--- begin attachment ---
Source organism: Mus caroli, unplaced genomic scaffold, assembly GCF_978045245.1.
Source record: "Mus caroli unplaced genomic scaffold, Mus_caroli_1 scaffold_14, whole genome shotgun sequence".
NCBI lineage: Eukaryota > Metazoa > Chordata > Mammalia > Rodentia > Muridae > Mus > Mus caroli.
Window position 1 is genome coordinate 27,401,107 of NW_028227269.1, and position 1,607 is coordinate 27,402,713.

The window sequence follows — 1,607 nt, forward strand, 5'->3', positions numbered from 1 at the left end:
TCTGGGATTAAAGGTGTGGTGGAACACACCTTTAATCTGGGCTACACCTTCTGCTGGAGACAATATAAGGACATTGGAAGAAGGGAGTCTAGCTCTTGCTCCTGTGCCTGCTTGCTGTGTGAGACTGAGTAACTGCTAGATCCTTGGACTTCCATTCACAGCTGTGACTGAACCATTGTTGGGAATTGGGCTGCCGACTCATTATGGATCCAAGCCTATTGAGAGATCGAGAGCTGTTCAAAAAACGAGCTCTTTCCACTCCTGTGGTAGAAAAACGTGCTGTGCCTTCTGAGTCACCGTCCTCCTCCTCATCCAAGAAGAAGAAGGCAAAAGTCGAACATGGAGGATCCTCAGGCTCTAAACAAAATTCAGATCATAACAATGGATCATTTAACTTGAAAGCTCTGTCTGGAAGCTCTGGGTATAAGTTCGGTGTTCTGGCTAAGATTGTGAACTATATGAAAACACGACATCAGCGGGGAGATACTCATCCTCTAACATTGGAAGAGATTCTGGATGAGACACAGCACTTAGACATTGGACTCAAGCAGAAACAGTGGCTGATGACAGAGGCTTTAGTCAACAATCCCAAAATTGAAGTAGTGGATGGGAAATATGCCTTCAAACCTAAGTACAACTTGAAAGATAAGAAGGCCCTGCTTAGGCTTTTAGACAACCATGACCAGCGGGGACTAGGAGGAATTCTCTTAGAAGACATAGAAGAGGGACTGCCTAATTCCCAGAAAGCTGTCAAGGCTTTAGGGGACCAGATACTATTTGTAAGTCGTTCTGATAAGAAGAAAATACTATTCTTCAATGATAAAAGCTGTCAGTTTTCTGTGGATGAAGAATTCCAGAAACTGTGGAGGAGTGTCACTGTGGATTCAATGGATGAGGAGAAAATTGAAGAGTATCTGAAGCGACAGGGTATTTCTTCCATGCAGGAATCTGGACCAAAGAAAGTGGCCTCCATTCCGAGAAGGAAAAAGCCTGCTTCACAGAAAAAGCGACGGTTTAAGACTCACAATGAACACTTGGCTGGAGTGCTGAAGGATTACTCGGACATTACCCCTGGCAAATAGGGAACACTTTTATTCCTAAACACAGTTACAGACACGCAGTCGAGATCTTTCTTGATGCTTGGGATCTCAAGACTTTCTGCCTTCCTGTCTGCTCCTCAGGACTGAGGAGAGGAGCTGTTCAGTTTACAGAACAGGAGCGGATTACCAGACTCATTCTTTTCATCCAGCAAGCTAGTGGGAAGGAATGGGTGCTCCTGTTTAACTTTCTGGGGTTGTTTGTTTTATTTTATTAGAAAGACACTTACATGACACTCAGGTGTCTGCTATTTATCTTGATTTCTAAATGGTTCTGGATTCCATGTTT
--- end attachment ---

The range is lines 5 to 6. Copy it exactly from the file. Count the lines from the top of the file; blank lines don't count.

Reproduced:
The window sequence follows — 1,607 nt, forward strand, 5'->3', positions numbered from 1 at the left end:
TCTGGGATTAAAGGTGTGGTGGAACACACCTTTAATCTGGGCTACACCTTCTGCTGGAGACAATATAAGGACATTGGAAGAAGGGAGTCTAGCTCTTGCTCCTGTGCCTGCTTGCTGTGTGAGACTGAGTAACTGCTAGATCCTTGGACTTCCATTCACAGCTGTGACTGAACCATTGTTGGGAATTGGGCTGCCGACTCATTATGGATCCAAGCCTATTGAGAGATCGAGAGCTGTTCAAAAAACGAGCTCTTTCCACTCCTGTGGTAGAAAAACGTGCTGTGCCTTCTGAGTCACCGTCCTCCTCCTCATCCAAGAAGAAGAAGGCAAAAGTCGAACATGGAGGATCCTCAGGCTCTAAACAAAATTCAGATCATAACAATGGATCATTTAACTTGAAAGCTCTGTCTGGAAGCTCTGGGTATAAGTTCGGTGTTCTGGCTAAGATTGTGAACTATATGAAAACACGACATCAGCGGGGAGATACTCATCCTCTAACATTGGAAGAGATTCTGGATGAGACACAGCACTTAGACATTGGACTCAAGCAGAAACAGTGGCTGATGACAGAGGCTTTAGTCAACAATCCCAAAATTGAAGTAGTGGATGGGAAATATGCCTTCAAACCTAAGTACAACTTGAAAGATAAGAAGGCCCTGCTTAGGCTTTTAGACAACCATGACCAGCGGGGACTAGGAGGAATTCTCTTAGAAGACATAGAAGAGGGACTGCCTAATTCCCAGAAAGCTGTCAAGGCTTTAGGGGACCAGATACTATTTGTAAGTCGTTCTGATAAGAAGAAAATACTATTCTTCAATGATAAAAGCTGTCAGTTTTCTGTGGATGAAGAATTCCAGAAACTGTGGAGGAGTGTCACTGTGGATTCAATGGATGAGGAGAAAATTGAAGAGTATCTGAAGCGACAGGGTATTTCTTCCATGCAGGAATCTGGACCAAAGAAAGTGGCCTCCATTCCGAGAAGGAAAAAGCCTGCTTCACAGAAAAAGCGACGGTTTAAGACTCACAATGAACACTTGGCTGGAGTGCTGAAGGATTACTCGGACATTACCCCTGGCAAATAGGGAACACTTTTATTCCTAAACACAGTTACAGACACGCAGTCGAGATCTTTCTTGATGCTTGGGATCTCAAGACTTTCTGCCTTCCTGTCTGCTCCTCAGGACTGAGGAGAGGAGCTGTTCAGTTTACAGAACAGGAGCGGATTACCAGACTCATTCTTTTCATCCAGCAAGCTAGTGGGAAGGAATGGGTGCTCCTGTTTAACTTTCTGGGGTTGTTTGTTTTATTTTATTAGAAAGACACTTACATGACACTCAGGTGTCTGCTATTTATCTTGATTTCTAAATGGTTCTGGATTCCATGTTT